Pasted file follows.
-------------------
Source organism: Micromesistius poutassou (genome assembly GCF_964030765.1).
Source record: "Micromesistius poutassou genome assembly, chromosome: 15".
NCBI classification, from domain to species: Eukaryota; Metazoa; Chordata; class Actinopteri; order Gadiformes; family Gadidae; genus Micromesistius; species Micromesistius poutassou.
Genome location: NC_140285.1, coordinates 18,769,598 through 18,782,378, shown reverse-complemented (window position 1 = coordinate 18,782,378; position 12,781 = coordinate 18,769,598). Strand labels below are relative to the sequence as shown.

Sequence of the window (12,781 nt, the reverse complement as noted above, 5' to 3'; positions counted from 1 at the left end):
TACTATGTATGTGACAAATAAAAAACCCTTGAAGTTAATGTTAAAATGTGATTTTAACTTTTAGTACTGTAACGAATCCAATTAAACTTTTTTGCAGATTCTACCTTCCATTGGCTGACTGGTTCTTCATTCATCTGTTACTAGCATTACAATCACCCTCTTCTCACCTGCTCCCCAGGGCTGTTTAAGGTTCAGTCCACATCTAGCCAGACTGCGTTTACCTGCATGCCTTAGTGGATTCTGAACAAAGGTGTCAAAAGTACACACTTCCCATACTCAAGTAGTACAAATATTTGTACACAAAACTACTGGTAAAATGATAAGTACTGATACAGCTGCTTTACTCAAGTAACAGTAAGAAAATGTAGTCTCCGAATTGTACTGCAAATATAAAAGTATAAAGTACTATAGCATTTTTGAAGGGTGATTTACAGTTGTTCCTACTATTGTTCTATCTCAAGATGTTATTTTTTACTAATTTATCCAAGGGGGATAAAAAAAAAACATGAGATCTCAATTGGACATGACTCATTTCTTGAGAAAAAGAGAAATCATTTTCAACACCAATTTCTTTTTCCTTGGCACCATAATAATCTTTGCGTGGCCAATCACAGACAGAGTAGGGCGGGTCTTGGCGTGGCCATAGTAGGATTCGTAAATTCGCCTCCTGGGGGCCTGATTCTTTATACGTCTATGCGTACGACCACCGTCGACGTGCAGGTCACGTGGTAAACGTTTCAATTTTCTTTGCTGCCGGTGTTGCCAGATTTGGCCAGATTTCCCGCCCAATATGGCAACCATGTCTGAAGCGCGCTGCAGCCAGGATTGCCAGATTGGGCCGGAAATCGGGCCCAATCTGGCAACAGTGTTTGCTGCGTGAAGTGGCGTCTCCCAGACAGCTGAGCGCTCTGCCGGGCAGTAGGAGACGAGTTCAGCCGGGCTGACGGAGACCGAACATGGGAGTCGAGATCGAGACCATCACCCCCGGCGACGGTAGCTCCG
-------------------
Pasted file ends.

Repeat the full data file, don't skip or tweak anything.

Source organism: Micromesistius poutassou (genome assembly GCF_964030765.1).
Source record: "Micromesistius poutassou genome assembly, chromosome: 15".
NCBI classification, from domain to species: Eukaryota; Metazoa; Chordata; class Actinopteri; order Gadiformes; family Gadidae; genus Micromesistius; species Micromesistius poutassou.
Genome location: NC_140285.1, coordinates 18,769,598 through 18,782,378, shown reverse-complemented (window position 1 = coordinate 18,782,378; position 12,781 = coordinate 18,769,598). Strand labels below are relative to the sequence as shown.

Sequence of the window (12,781 nt, the reverse complement as noted above, 5' to 3'; positions counted from 1 at the left end):
TACTATGTATGTGACAAATAAAAAACCCTTGAAGTTAATGTTAAAATGTGATTTTAACTTTTAGTACTGTAACGAATCCAATTAAACTTTTTTGCAGATTCTACCTTCCATTGGCTGACTGGTTCTTCATTCATCTGTTACTAGCATTACAATCACCCTCTTCTCACCTGCTCCCCAGGGCTGTTTAAGGTTCAGTCCACATCTAGCCAGACTGCGTTTACCTGCATGCCTTAGTGGATTCTGAACAAAGGTGTCAAAAGTACACACTTCCCATACTCAAGTAGTACAAATATTTGTACACAAAACTACTGGTAAAATGATAAGTACTGATACAGCTGCTTTACTCAAGTAACAGTAAGAAAATGTAGTCTCCGAATTGTACTGCAAATATAAAAGTATAAAGTACTATAGCATTTTTGAAGGGTGATTTACAGTTGTTCCTACTATTGTTCTATCTCAAGATGTTATTTTTTACTAATTTATCCAAGGGGGATAAAAAAAAAACATGAGATCTCAATTGGACATGACTCATTTCTTGAGAAAAAGAGAAATCATTTTCAACACCAATTTCTTTTTCCTTGGCACCATAATAATCTTTGCGTGGCCAATCACAGACAGAGTAGGGCGGGTCTTGGCGTGGCCATAGTAGGATTCGTAAATTCGCCTCCTGGGGGCCTGATTCTTTATACGTCTATGCGTACGACCACCGTCGACGTGCAGGTCACGTGGTAAACGTTTCAATTTTCTTTGCTGCCGGTGTTGCCAGATTTGGCCAGATTTCCCGCCCAATATGGCAACCATGTCTGAAGCGCGCTGCAGCCAGGATTGCCAGATTGGGCCGGAAATCGGGCCCAATCTGGCAACAGTGTTTGCTGCGTGAAGTGGCGTCTCCCAGACAGCTGAGCGCTCTGCCGGGCAGTAGGAGACGAGTTCAGCCGGGCTGACGGAGACCGAACATGGGAGTCGAGATCGAGACCATCACCCCCGGCGACGGTAGCTCCG